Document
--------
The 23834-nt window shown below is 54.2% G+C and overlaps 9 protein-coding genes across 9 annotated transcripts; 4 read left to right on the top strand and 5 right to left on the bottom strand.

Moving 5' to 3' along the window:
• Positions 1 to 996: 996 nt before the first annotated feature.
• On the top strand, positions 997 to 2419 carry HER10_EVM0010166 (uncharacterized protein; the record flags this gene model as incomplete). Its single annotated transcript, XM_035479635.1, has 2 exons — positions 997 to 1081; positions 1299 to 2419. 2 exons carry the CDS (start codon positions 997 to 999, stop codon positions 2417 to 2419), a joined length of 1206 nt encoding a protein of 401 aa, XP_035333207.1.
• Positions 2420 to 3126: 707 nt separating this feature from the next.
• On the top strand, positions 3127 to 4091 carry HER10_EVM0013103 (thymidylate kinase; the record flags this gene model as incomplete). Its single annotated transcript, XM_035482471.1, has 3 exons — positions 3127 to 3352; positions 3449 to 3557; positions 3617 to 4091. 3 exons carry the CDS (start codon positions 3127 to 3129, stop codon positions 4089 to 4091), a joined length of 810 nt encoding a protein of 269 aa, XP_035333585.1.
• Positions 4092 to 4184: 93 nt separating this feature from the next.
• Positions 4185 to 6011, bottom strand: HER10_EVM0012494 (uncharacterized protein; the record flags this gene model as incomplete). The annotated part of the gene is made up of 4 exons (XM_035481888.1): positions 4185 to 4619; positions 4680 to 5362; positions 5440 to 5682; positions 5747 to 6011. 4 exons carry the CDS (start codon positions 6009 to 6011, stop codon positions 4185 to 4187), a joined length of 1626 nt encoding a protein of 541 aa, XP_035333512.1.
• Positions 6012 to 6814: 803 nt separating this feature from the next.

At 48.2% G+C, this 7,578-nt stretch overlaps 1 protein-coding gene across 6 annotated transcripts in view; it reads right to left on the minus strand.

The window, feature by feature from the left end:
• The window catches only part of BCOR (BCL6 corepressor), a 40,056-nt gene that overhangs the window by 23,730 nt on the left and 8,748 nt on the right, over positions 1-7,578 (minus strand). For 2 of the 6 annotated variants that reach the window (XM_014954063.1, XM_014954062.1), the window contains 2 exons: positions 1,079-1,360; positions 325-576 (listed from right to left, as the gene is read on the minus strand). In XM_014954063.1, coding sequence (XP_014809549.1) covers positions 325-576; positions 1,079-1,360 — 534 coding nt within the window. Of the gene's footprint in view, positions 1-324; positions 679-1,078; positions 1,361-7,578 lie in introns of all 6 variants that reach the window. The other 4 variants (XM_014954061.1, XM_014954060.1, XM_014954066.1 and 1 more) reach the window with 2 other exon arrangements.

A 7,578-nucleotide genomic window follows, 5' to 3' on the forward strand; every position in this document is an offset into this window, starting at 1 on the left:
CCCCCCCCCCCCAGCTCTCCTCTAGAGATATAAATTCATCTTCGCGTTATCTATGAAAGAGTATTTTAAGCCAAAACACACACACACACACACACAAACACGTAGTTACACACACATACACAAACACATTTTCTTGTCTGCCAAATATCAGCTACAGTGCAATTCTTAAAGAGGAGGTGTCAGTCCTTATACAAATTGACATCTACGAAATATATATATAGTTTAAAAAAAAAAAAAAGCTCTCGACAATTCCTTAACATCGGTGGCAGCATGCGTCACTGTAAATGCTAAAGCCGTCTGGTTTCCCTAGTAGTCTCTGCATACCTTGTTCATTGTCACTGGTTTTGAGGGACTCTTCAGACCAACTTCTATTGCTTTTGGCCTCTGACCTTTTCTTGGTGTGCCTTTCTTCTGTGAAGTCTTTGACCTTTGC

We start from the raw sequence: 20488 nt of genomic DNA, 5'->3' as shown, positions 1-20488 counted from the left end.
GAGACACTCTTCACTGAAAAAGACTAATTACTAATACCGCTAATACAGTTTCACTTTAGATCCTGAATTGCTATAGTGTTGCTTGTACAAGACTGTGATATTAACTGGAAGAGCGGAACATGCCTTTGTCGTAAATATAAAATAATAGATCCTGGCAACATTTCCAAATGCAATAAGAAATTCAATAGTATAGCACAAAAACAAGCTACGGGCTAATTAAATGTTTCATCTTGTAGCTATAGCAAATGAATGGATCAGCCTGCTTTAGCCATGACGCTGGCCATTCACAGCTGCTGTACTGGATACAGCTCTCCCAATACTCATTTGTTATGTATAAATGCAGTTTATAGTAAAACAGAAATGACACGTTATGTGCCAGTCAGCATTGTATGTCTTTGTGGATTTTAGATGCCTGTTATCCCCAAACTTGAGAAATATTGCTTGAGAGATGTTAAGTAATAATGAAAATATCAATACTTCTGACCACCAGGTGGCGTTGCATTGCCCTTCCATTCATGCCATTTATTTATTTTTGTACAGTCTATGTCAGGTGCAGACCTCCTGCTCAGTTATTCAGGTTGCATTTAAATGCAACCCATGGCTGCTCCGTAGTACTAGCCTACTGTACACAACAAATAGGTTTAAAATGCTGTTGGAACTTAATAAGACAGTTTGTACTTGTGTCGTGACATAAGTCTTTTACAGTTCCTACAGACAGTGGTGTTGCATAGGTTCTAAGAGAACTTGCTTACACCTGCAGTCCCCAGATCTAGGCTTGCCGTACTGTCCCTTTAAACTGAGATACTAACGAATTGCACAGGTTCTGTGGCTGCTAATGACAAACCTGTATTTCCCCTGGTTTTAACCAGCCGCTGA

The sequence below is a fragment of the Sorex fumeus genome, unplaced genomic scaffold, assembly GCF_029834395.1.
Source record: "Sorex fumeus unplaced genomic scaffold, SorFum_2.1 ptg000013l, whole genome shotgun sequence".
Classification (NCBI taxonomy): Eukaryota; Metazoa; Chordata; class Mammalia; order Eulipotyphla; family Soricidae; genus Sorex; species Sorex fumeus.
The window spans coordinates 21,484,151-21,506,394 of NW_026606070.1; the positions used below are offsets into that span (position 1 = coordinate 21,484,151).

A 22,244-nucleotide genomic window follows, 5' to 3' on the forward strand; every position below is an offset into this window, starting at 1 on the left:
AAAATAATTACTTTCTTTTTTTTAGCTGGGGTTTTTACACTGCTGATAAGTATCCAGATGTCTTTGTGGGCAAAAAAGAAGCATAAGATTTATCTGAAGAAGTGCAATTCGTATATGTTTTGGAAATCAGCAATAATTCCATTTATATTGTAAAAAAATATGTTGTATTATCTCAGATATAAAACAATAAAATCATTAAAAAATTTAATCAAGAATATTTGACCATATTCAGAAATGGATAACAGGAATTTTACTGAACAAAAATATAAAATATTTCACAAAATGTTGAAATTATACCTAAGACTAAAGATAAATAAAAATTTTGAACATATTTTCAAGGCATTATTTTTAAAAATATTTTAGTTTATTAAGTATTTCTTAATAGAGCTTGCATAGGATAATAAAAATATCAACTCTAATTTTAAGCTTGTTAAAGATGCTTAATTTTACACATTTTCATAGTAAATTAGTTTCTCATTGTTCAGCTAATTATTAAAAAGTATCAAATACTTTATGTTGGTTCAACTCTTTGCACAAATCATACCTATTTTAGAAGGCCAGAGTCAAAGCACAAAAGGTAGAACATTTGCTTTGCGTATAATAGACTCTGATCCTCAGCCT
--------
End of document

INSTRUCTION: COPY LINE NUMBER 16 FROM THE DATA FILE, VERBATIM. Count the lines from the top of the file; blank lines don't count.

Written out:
GAGACACTCTTCACTGAAAAAGACTAATTACTAATACCGCTAATACAGTTTCACTTTAGATCCTGAATTGCTATAGTGTTGCTTGTACAAGACTGTGATATTAACTGGAAGAGCGGAACATGCCTTTGTCGTAAATATAAAATAATAGATCCTGGCAACATTTCCAAATGCAATAAGAAATTCAATAGTATAGCACAAAAACAAGCTACGGGCTAATTAAATGTTTCATCTTGTAGCTATAGCAAATGAATGGATCAGCCTGCTTTAGCCATGACGCTGGCCATTCACAGCTGCTGTACTGGATACAGCTCTCCCAATACTCATTTGTTATGTATAAATGCAGTTTATAGTAAAACAGAAATGACACGTTATGTGCCAGTCAGCATTGTATGTCTTTGTGGATTTTAGATGCCTGTTATCCCCAAACTTGAGAAATATTGCTTGAGAGATGTTAAGTAATAATGAAAATATCAATACTTCTGACCACCAGGTGGCGTTGCATTGCCCTTCCATTCATGCCATTTATTTATTTTTGTACAGTCTATGTCAGGTGCAGACCTCCTGCTCAGTTATTCAGGTTGCATTTAAATGCAACCCATGGCTGCTCCGTAGTACTAGCCTACTGTACACAACAAATAGGTTTAAAATGCTGTTGGAACTTAATAAGACAGTTTGTACTTGTGTCGTGACATAAGTCTTTTACAGTTCCTACAGACAGTGGTGTTGCATAGGTTCTAAGAGAACTTGCTTACACCTGCAGTCCCCAGATCTAGGCTTGCCGTACTGTCCCTTTAAACTGAGATACTAACGAATTGCACAGGTTCTGTGGCTGCTAATGACAAACCTGTATTTCCCCTGGTTTTAACCAGCCGCTGA